Let’s stretch the imagination to believe a teacher would sit in a circle with 30 5-year-olds for just such instruction. She holds up a felt board with three female figures and three male figures. “Now boys and girls, I bet you are familiar with families that have a Mommy and Daddy who are married.” She places a female and male on the board together. “But in some families there are two daddies (male and male figures are side by side) and some have two mommies (two felt fems side up together).” If the teacher does as the school code says, she would continue, “In all of these cases, these people love each other, respect each other and are married or committed to each other.”
The children now know that relationships are important and that they should respect those relationships. Pausing to think a moment.
Since I don’t see a problem there, let me delve a bit further. Perhaps the issue that pro-prop8ers have is kids learning about sexual intercourse between same-sex partners. I’d have to take issue there as well, since school systems focus on reproduction in health classes. Telling kindergarteners about any form of bedroom romp is generally not in the lesson plans.
Children live in a world surrounded by adults who are single, divorced, unmarried couples, in May-December relationships, interracial marriages, and homosexual parents.
To support children and families, society stresses the importance of committed parents. Yet people who want to take the step of signing paperwork and want to be recognized as a married couple are being denied these rights based on sexual origin.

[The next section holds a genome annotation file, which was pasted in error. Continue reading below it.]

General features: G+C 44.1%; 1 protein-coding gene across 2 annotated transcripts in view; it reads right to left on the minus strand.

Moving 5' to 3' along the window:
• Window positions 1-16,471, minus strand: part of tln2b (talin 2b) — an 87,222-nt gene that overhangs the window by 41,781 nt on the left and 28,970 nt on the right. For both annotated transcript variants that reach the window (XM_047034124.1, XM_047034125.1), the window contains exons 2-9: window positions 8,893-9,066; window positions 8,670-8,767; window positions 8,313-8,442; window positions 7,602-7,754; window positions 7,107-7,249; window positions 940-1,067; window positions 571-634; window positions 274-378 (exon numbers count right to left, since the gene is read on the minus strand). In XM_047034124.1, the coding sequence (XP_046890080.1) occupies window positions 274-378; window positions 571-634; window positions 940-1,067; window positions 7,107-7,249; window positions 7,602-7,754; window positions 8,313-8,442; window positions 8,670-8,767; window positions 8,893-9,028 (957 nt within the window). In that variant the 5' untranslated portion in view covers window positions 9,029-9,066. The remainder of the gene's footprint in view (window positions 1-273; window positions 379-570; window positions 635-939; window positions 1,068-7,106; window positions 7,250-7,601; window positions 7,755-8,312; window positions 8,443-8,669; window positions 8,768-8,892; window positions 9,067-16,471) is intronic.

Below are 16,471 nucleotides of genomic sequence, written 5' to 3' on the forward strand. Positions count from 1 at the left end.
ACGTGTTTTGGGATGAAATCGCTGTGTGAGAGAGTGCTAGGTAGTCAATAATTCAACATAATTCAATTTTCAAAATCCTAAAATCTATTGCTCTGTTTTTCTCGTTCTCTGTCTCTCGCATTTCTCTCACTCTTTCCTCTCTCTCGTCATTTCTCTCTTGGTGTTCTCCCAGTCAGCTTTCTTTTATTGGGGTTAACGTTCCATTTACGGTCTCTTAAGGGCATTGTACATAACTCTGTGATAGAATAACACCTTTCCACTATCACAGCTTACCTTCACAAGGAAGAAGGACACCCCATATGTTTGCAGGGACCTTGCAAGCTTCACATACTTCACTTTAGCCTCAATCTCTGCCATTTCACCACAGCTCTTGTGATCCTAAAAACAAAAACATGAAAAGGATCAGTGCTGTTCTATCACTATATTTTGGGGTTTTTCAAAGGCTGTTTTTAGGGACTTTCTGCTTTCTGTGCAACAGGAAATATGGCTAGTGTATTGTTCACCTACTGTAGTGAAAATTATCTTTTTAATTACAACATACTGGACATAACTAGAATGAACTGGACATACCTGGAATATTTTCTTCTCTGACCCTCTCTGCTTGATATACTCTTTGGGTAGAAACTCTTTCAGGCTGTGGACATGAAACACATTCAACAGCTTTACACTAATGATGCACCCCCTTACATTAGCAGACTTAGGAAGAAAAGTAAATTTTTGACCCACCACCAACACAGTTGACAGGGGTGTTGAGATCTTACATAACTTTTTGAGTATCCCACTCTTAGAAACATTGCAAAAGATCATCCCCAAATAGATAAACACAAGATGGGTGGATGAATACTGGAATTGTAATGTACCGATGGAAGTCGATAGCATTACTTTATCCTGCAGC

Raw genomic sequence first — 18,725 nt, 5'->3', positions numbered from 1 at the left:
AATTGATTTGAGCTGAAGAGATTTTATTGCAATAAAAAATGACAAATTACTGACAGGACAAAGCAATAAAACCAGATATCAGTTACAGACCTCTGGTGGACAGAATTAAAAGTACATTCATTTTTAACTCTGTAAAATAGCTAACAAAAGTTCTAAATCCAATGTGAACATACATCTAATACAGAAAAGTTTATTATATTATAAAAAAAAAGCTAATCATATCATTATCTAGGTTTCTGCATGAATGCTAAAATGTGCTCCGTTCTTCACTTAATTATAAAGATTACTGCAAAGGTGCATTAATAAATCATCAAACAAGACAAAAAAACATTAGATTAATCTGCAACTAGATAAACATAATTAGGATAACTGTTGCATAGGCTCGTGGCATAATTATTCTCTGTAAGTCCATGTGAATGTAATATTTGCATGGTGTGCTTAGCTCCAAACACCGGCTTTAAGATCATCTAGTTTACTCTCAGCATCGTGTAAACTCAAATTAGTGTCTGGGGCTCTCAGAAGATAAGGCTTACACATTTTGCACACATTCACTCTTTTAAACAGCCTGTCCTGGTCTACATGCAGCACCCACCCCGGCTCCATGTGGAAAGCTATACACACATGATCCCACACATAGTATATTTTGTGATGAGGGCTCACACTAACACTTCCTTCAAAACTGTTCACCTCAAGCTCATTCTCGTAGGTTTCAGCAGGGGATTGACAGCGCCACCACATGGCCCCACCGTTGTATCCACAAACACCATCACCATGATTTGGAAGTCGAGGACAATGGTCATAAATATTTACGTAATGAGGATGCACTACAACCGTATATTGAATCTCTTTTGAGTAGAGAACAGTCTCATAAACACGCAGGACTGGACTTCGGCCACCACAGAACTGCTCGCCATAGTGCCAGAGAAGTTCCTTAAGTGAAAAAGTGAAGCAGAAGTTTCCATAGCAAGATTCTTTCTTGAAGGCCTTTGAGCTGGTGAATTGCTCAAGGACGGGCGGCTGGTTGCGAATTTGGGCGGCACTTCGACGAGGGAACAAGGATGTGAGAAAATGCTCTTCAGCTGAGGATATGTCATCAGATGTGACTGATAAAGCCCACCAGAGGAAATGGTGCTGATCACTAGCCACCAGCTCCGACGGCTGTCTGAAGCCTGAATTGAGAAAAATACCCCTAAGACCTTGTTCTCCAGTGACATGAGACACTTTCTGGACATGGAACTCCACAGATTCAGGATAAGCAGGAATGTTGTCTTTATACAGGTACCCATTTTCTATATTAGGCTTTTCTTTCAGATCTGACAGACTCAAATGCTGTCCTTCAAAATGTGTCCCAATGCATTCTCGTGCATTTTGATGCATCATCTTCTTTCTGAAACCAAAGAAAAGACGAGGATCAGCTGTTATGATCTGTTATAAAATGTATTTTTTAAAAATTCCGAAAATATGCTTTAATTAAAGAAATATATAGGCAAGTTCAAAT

My children were told the truth about our divorce. We told them it was not a secret but that they should be very, very careful who they shared their story with because most people wouldn’t understand.
That was 15 years ago and it looks like most people still don’t understand.

Thursday, November 6, 2008

Addendum to "Fall" blog

When I finished the video I asked my 19-year-old son if he wanted to see it. "Sure," he said. After watching it he said, "Good song." Such a dry sense of humor, that kid.
"What about the pictures?"
"I see them all the time."
"What? My photos?"
"No - trees - they're everywhere."
I gave him a look. He chuckled in amusement and said, "Well, maybe after I spend eight months in the desert I'll be more excited about seeing pictures like that."
He is going in the Army in a couple of weeks.
He'll need that humor, just like I needed mine to raise him."

Fall in North Carolina

video

This was a stellar day with temperatures in the upper 70s and still riding the victory train from election day, I decided to take full advantage. Grabbing my camera, I headed out on errands and stopped at a couple of parks that are literally just a few miles from me. Even the horses next door were grazing next to the fence and looked when I called.